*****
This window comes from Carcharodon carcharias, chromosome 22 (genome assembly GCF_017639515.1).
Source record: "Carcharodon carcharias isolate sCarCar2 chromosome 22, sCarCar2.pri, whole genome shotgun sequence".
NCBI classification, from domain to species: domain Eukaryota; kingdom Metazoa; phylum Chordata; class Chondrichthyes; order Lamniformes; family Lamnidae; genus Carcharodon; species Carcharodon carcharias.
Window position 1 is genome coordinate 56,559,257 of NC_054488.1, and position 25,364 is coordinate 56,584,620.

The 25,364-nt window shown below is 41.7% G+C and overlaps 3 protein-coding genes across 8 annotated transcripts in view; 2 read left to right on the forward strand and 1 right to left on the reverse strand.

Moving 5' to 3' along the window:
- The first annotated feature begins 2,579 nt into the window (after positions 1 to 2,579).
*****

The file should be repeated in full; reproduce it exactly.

This window comes from Carcharodon carcharias, chromosome 22 (genome assembly GCF_017639515.1).
Source record: "Carcharodon carcharias isolate sCarCar2 chromosome 22, sCarCar2.pri, whole genome shotgun sequence".
NCBI classification, from domain to species: domain Eukaryota; kingdom Metazoa; phylum Chordata; class Chondrichthyes; order Lamniformes; family Lamnidae; genus Carcharodon; species Carcharodon carcharias.
Window position 1 is genome coordinate 56,559,257 of NC_054488.1, and position 25,364 is coordinate 56,584,620.

The 25,364-nt window shown below is 41.7% G+C and overlaps 3 protein-coding genes across 8 annotated transcripts in view; 2 read left to right on the forward strand and 1 right to left on the reverse strand.

Moving 5' to 3' along the window:
- The first annotated feature begins 2,579 nt into the window (after positions 1 to 2,579).